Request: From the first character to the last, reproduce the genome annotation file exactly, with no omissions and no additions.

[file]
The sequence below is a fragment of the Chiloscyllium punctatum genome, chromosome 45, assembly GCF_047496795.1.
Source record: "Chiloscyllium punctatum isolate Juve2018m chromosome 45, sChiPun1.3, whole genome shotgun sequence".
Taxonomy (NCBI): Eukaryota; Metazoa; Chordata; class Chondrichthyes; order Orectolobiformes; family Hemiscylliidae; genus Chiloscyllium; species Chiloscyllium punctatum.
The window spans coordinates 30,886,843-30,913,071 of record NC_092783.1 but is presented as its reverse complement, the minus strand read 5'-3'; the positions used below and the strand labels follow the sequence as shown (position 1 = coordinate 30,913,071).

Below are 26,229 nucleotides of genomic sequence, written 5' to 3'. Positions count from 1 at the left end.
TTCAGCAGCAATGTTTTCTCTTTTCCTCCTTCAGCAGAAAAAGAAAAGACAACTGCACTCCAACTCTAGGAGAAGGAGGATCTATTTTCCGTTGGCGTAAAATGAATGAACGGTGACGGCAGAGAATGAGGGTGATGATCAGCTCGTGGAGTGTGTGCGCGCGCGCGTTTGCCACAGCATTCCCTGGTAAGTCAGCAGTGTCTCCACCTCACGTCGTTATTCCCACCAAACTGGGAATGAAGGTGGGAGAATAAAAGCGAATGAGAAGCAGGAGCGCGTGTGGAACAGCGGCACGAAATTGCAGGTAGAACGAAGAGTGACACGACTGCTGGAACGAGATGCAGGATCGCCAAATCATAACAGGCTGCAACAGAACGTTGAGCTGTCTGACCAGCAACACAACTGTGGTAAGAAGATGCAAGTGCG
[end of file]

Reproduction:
The sequence below is a fragment of the Chiloscyllium punctatum genome, chromosome 45, assembly GCF_047496795.1.
Source record: "Chiloscyllium punctatum isolate Juve2018m chromosome 45, sChiPun1.3, whole genome shotgun sequence".
Taxonomy (NCBI): Eukaryota; Metazoa; Chordata; class Chondrichthyes; order Orectolobiformes; family Hemiscylliidae; genus Chiloscyllium; species Chiloscyllium punctatum.
The window spans coordinates 30,886,843-30,913,071 of record NC_092783.1 but is presented as its reverse complement, the minus strand read 5'-3'; the positions used below and the strand labels follow the sequence as shown (position 1 = coordinate 30,913,071).

Below are 26,229 nucleotides of genomic sequence, written 5' to 3'. Positions count from 1 at the left end.
TTCAGCAGCAATGTTTTCTCTTTTCCTCCTTCAGCAGAAAAAGAAAAGACAACTGCACTCCAACTCTAGGAGAAGGAGGATCTATTTTCCGTTGGCGTAAAATGAATGAACGGTGACGGCAGAGAATGAGGGTGATGATCAGCTCGTGGAGTGTGTGCGCGCGCGCGTTTGCCACAGCATTCCCTGGTAAGTCAGCAGTGTCTCCACCTCACGTCGTTATTCCCACCAAACTGGGAATGAAGGTGGGAGAATAAAAGCGAATGAGAAGCAGGAGCGCGTGTGGAACAGCGGCACGAAATTGCAGGTAGAACGAAGAGTGACACGACTGCTGGAACGAGATGCAGGATCGCCAAATCATAACAGGCTGCAACAGAACGTTGAGCTGTCTGACCAGCAACACAACTGTGGTAAGAAGATGCAAGTGCG